One Last Chance to see COULDN’T CARE LESS!

The tour’s over!

We had a fantastic time all across the country, sharing our play with fantastic audiences from Edinburgh to Buckie, Inverness to Dunoon… Thank you all for your support and for helping spread the word.

We know some of you had technical issues when trying to watch our live-stream of the show. These were unexpected and unfortunately it did mean that some parts of the show were missed by those viewing at home. Thankfully, we’ve managed to arrange a “re-stream” of the show, which will be online on Sunday the 17th October 2013 at 7pm.

This won’t be “live”, but a recorded video of the show which will only be viewable in “real-time” online. Point your browsers to the “watch online” page at 7pm on the 17th of November to see the show (be it for the first, second or third time!)

Spread the word – it’s your last chance to see Elspeth and Lilly learn a new dance together (for now…!)

 

-Callum Smith
(Producer, Couldn’t Care Less)

 

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Opening Night

Tonight, we present Couldn’t Care Less to the public for the first time at the North Edinburgh Arts Centre. It’s been a busy, stressful week and much about the show has changed, so we can’t wait to welcome you at one of our venues across the country.

Here’s a sneak peek at the show, with photos by Kerstin Grünling…

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After the show, it’s time for a well deserved drink for our team!

-Callum

Let’s get technical….

We’re deep into technical rehearsals at the North Edinburgh Arts Centre for Couldn’t Care Less.

Technical rehearsals are where the show comes together – after weeks of rehearsing in a room with no lighting, limited set and basic sound, the technical rehearsals are where we add all those elements to the show. They can be long, repetitive, stressful and frustrating – this is the first chance that our talented designers and technicians really get a chance to do their stuff, after weeks of planning and designing. It’s often difficult to stop focussing on tweaking the show, finding new elements and refining the acting in order to focus on the technical elements of the show in the very limited time we have.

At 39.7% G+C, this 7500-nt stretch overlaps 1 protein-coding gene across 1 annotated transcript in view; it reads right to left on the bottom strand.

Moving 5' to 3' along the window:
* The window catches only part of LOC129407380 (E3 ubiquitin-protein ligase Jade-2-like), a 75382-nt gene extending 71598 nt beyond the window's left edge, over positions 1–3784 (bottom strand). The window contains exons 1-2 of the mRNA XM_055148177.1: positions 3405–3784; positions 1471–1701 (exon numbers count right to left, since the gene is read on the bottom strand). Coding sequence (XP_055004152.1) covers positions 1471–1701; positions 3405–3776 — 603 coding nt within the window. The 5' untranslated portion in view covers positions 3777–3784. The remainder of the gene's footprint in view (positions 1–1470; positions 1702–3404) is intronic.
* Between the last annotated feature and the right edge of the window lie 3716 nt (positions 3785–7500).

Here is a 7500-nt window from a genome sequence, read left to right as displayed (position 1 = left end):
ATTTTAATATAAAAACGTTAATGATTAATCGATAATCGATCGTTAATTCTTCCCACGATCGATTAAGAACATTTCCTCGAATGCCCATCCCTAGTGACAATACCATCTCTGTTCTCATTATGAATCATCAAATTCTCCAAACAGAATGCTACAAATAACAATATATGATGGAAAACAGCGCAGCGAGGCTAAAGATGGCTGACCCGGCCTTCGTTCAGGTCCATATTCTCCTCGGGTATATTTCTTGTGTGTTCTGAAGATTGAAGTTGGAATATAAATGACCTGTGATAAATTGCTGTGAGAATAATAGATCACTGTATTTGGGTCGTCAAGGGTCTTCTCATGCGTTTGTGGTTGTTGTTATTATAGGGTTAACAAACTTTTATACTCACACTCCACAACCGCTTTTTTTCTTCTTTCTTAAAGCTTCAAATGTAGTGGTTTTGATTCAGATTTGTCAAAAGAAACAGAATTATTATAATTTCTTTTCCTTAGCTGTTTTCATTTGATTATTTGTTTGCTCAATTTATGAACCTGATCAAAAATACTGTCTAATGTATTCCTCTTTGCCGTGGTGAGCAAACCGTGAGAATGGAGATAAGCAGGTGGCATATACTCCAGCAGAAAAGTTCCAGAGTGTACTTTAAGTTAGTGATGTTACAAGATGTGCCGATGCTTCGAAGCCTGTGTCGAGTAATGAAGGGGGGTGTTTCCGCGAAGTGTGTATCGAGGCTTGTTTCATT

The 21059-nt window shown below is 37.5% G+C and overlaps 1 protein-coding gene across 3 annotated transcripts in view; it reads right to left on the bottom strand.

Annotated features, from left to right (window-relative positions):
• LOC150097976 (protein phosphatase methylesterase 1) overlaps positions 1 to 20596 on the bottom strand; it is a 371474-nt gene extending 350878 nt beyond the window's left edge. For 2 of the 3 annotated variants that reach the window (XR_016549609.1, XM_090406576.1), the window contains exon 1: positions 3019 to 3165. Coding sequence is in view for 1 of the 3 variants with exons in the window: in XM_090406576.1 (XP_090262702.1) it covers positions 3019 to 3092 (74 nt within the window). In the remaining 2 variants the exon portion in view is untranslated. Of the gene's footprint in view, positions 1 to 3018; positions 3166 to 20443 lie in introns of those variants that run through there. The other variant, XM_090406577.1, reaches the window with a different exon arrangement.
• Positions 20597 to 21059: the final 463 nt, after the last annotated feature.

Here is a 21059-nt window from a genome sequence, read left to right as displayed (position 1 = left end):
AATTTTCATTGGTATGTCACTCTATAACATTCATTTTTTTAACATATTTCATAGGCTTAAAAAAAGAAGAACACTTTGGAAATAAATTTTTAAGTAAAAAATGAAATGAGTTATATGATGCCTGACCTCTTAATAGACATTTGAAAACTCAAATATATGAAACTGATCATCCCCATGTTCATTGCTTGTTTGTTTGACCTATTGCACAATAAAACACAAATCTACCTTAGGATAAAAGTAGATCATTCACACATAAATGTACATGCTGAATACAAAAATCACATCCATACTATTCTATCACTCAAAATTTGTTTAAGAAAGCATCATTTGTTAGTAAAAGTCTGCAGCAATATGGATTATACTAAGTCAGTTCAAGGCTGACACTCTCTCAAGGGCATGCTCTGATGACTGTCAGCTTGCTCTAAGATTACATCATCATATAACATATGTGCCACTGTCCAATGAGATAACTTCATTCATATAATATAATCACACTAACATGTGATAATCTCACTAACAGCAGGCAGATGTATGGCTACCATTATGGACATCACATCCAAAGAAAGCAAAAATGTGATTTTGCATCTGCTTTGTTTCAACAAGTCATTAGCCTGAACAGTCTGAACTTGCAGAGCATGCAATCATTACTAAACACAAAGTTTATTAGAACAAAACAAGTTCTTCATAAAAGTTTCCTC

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It’s important, especially when touring a show, that we get it right this time, as soon enough our company will be on the road, and will have to get everything ready and set up in just 4 hours.

There’s a few more long days ahead, and then all of a sudden we’ll have an auditorium full of audience members ready to hear Lilly and Elspeth’s story!

-Callum Smith
Producer 

Out of the fog

The last two weeks have been a bit foggy for me but I’m relieved to say that the fog finally seems to be clearing.

We have lots of people working together to make our play and all this different creative input is what’s going to help it be an amazing play, but it’s not easy when there are so many different elements and voices coming together in a creative process. Each aspect (story, text, set, movement, music, performance etc) relies on decisions made in the other aspects. So when one aspect changes others have to respond and sometimes it can feel like you change the same thing over and over, going round and round in circles. Slowly though all these things seem to come together and after a difficult couple of weeks that’s where we’re at now.

We all care about this play so much. We care about every play we do but we feel a sense of extra responsibility with this one, to represent the situation of a carer and person with dementia with integrity and humour. This is a delicate thing to do with so many decisions to make and tensions inevitably run high when you care about something so much.